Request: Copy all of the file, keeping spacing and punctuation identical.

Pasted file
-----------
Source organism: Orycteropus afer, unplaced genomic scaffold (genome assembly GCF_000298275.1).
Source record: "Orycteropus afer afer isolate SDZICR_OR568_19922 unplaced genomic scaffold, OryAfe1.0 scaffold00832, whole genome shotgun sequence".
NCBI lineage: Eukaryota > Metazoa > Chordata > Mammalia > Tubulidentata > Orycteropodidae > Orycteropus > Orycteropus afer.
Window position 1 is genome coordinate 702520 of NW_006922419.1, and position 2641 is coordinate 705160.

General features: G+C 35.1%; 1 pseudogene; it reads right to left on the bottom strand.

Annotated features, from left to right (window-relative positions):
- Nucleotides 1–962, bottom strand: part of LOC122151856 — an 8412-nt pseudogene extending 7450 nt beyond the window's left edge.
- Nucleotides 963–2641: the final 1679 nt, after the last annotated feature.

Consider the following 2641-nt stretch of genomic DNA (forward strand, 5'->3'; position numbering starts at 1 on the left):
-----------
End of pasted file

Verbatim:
Source organism: Orycteropus afer, unplaced genomic scaffold (genome assembly GCF_000298275.1).
Source record: "Orycteropus afer afer isolate SDZICR_OR568_19922 unplaced genomic scaffold, OryAfe1.0 scaffold00832, whole genome shotgun sequence".
NCBI lineage: Eukaryota > Metazoa > Chordata > Mammalia > Tubulidentata > Orycteropodidae > Orycteropus > Orycteropus afer.
Window position 1 is genome coordinate 702520 of NW_006922419.1, and position 2641 is coordinate 705160.

General features: G+C 35.1%; 1 pseudogene; it reads right to left on the bottom strand.

Annotated features, from left to right (window-relative positions):
- Nucleotides 1–962, bottom strand: part of LOC122151856 — an 8412-nt pseudogene extending 7450 nt beyond the window's left edge.
- Nucleotides 963–2641: the final 1679 nt, after the last annotated feature.

Consider the following 2641-nt stretch of genomic DNA (forward strand, 5'->3'; position numbering starts at 1 on the left):